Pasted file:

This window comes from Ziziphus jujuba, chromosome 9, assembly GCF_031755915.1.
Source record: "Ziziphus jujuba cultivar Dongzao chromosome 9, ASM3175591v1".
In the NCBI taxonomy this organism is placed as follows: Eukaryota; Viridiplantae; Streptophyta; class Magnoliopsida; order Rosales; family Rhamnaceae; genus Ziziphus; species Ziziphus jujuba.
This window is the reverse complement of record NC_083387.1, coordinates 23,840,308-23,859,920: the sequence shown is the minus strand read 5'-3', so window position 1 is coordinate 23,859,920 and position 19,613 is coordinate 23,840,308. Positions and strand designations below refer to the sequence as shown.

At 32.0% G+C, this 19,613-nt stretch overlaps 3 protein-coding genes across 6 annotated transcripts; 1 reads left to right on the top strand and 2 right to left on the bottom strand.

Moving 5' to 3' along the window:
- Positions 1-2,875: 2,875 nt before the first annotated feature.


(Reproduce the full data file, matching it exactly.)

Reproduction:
This window comes from Ziziphus jujuba, chromosome 9, assembly GCF_031755915.1.
Source record: "Ziziphus jujuba cultivar Dongzao chromosome 9, ASM3175591v1".
In the NCBI taxonomy this organism is placed as follows: Eukaryota; Viridiplantae; Streptophyta; class Magnoliopsida; order Rosales; family Rhamnaceae; genus Ziziphus; species Ziziphus jujuba.
This window is the reverse complement of record NC_083387.1, coordinates 23,840,308-23,859,920: the sequence shown is the minus strand read 5'-3', so window position 1 is coordinate 23,859,920 and position 19,613 is coordinate 23,840,308. Positions and strand designations below refer to the sequence as shown.

At 32.0% G+C, this 19,613-nt stretch overlaps 3 protein-coding genes across 6 annotated transcripts; 1 reads left to right on the top strand and 2 right to left on the bottom strand.

Moving 5' to 3' along the window:
- Positions 1-2,875: 2,875 nt before the first annotated feature.